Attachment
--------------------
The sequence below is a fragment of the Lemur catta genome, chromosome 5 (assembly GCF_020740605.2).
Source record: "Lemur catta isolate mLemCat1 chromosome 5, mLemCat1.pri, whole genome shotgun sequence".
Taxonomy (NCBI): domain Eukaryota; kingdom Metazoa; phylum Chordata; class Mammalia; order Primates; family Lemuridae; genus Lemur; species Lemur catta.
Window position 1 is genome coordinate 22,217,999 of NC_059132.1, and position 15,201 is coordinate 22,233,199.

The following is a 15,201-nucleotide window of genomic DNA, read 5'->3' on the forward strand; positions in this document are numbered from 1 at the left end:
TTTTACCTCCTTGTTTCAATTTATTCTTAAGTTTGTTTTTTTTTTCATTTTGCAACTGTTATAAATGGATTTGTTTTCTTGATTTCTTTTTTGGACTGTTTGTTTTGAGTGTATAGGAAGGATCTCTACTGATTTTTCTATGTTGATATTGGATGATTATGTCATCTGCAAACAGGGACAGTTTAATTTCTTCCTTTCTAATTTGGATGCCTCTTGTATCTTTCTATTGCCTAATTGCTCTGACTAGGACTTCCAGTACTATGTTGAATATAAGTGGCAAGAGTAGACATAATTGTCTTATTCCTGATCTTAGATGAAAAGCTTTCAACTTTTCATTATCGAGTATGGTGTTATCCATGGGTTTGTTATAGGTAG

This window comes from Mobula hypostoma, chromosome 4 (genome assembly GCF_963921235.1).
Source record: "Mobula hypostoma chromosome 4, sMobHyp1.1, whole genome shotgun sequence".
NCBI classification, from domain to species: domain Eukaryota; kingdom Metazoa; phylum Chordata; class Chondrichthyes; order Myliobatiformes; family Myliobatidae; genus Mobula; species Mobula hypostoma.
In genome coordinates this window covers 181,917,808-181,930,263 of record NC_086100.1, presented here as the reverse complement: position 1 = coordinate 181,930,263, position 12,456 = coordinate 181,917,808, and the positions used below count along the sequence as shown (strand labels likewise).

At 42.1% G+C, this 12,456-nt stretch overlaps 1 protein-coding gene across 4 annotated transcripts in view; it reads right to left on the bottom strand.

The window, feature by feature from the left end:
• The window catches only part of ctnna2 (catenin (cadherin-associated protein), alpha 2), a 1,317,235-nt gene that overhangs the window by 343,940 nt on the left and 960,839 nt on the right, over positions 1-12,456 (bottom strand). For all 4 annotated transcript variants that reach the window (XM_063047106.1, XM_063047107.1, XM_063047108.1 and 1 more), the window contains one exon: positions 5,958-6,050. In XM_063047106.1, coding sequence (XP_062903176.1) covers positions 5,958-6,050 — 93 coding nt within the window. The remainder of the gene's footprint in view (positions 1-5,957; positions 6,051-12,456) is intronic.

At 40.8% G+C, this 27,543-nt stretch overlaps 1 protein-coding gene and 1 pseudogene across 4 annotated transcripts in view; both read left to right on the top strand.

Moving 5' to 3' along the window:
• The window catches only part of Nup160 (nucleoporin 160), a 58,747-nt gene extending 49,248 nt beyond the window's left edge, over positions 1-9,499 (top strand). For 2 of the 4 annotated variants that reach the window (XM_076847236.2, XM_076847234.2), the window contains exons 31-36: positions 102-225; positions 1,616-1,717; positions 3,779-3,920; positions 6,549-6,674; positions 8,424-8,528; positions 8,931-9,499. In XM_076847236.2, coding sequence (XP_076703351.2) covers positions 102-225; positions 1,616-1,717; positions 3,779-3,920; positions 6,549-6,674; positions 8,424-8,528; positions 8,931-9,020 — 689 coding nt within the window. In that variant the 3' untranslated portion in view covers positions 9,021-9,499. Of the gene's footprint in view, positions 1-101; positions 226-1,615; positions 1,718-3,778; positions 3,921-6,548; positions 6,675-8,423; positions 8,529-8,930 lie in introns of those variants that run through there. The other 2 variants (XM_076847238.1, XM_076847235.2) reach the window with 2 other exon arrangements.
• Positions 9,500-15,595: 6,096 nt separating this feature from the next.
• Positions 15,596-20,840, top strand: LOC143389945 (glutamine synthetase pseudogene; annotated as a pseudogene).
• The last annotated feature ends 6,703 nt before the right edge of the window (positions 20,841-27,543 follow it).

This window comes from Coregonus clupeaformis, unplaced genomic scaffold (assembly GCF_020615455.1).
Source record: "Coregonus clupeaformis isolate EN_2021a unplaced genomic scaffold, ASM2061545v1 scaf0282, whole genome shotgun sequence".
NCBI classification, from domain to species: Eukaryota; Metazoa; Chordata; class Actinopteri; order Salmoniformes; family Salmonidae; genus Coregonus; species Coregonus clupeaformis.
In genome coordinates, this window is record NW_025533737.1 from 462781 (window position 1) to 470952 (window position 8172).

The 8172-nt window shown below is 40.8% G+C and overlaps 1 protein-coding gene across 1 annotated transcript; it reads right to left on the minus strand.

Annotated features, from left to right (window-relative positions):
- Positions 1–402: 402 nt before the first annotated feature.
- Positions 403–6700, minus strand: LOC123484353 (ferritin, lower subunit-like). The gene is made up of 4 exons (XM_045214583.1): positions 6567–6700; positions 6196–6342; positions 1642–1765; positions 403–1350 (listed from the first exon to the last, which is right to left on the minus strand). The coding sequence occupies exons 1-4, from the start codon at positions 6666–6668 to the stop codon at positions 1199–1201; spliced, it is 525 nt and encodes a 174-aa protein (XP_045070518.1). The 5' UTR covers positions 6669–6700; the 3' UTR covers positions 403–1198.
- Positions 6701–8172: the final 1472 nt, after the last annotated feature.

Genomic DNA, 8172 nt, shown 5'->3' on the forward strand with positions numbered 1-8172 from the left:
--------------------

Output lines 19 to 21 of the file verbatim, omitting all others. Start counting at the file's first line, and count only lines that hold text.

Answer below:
• The last annotated feature ends 6,703 nt before the right edge of the window (positions 20,841-27,543 follow it).

This window comes from Coregonus clupeaformis, unplaced genomic scaffold (assembly GCF_020615455.1).
Source record: "Coregonus clupeaformis isolate EN_2021a unplaced genomic scaffold, ASM2061545v1 scaf0282, whole genome shotgun sequence".